Second, it is great entertainment to see people skid into a complete 180 on the significance of COVID-19 once they know someone who has it.  During the months when our church limited attendance to 10 people, we were treated to a regular barrage of rants against the shut-down.  When we asked everyone to wear masks, people greeted me at the door with mask factoids: the CDC says masks are unhealthy for healthy people; the WHO says masks are unhealthy for healthy people; Dr. Fauci says masks are essentially non-essential.  This virus is silly, a scamdemic, ridiculous, pointless, absurd, just a little virus, you can’t stop it.  Then, Pastor Mallinak contracted the virus, and lo-and-behold, we need to shut down immediately, we shouldn’t be bringing anyone to church, we shouldn’t be having church, we should all be wearing masks, we shouldn’t even look each other in the eye.   Okay, I made that last one up.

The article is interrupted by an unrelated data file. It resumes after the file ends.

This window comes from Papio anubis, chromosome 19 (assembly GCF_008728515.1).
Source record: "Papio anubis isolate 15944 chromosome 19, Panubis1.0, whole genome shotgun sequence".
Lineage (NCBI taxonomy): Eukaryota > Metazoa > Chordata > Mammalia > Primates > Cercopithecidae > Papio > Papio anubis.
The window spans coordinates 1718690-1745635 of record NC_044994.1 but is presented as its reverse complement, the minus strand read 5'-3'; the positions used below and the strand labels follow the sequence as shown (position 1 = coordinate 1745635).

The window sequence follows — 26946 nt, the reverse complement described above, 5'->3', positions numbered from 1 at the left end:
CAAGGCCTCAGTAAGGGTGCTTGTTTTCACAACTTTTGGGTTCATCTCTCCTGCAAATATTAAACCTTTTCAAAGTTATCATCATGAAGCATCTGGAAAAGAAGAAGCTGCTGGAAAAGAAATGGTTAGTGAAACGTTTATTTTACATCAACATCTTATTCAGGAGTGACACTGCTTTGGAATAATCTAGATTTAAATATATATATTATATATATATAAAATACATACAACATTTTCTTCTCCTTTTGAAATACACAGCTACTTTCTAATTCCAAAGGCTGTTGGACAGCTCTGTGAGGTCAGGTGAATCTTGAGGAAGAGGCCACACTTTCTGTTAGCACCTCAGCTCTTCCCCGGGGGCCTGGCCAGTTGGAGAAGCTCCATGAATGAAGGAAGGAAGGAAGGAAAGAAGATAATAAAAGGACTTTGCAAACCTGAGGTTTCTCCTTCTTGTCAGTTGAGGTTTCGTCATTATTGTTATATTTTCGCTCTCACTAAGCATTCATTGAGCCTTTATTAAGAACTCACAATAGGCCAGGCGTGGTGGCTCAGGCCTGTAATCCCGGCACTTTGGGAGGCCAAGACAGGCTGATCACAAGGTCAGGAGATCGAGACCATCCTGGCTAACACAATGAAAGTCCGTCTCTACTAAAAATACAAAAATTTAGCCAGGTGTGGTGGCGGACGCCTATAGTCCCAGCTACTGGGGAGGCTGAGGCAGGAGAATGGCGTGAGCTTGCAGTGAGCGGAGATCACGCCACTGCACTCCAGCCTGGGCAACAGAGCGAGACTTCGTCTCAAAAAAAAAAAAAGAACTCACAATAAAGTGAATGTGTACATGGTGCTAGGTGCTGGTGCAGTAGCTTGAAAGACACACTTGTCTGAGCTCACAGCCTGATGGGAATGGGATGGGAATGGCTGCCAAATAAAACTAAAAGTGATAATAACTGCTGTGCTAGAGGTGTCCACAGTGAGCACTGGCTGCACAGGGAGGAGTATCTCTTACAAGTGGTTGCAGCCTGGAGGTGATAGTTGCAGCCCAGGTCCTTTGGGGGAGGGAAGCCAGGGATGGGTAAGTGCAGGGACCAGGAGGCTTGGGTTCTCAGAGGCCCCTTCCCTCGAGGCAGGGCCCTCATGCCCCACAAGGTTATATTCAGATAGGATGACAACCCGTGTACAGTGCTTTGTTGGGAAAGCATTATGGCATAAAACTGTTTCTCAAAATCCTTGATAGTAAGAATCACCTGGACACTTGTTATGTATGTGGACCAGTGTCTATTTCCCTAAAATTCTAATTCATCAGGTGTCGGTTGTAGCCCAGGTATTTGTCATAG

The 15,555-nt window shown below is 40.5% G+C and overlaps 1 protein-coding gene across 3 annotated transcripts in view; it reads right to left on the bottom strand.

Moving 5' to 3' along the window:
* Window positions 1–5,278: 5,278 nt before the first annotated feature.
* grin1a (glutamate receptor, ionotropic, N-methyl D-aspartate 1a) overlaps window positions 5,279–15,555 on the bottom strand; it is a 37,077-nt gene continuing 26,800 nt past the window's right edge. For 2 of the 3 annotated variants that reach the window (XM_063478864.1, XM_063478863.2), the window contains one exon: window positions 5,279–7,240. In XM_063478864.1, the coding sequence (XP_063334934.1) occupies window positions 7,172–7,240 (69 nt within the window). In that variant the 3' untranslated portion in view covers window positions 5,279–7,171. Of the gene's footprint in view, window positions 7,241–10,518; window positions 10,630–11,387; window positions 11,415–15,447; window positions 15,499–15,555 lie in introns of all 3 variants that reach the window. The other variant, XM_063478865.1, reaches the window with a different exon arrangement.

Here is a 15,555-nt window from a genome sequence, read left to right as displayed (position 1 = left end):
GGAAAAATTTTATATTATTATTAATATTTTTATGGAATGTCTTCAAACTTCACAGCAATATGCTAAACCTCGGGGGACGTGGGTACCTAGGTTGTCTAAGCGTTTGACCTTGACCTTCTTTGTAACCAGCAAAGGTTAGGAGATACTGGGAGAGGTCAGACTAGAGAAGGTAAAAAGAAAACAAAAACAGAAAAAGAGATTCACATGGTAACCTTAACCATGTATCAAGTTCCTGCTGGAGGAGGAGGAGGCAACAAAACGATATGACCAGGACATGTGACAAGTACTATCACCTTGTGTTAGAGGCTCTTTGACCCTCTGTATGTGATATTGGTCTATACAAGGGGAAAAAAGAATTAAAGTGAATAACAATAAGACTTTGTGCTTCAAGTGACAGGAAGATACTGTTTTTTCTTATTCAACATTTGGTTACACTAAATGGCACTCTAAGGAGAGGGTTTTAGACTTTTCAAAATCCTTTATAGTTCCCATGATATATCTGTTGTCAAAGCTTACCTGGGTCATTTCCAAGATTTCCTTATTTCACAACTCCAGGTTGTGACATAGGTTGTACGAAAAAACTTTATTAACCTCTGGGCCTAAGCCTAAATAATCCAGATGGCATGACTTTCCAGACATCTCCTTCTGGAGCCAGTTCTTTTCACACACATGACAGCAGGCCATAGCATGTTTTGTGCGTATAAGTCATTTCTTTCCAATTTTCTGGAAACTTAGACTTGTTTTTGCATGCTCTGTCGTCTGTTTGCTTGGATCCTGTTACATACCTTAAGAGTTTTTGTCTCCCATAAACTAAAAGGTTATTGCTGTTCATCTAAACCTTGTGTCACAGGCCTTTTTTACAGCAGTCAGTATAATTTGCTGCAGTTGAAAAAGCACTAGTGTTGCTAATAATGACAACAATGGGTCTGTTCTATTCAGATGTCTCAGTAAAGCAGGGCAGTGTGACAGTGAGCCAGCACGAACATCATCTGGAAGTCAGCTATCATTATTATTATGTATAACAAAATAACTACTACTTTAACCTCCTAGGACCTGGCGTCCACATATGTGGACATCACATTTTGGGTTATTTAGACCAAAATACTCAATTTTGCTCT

Photo by cottonbro on Pexels.com

Nobody should change their view of COVID-19 because Pastor Mallinak contracted it.  We shouldn’t be saying, “Wow, this must be serious if he caught it.”  I mean, yeah, I do have the special pastor force-shield that would, under normal circumstances, prevent my contracting the garden-variety diseases that afflict the common man.  Unfortunately, I left it home with my mask when I hopped on that airplane. 

Seriously folks, if you thought the disease was nothing before you knew someone who had it, don’t let little-ole-me change your mind.  As in most cases of the coronavirus since the beginning of your life in those ultra-dangerous days when your mother dropped you off at the church nursery, unnecessarily exposing your feebly beating heart to a whole myriad of life-threatening respiratory diseases, COVID-19 is no fun.  It has a high misery-factor.  You won’t be lying in bed, thinking about how fun it is to be sick as you scroll through Facebook.  It acts a lot like the A-strain flu.  Which many, many people have had and passed around to others with whom they don’t share an address.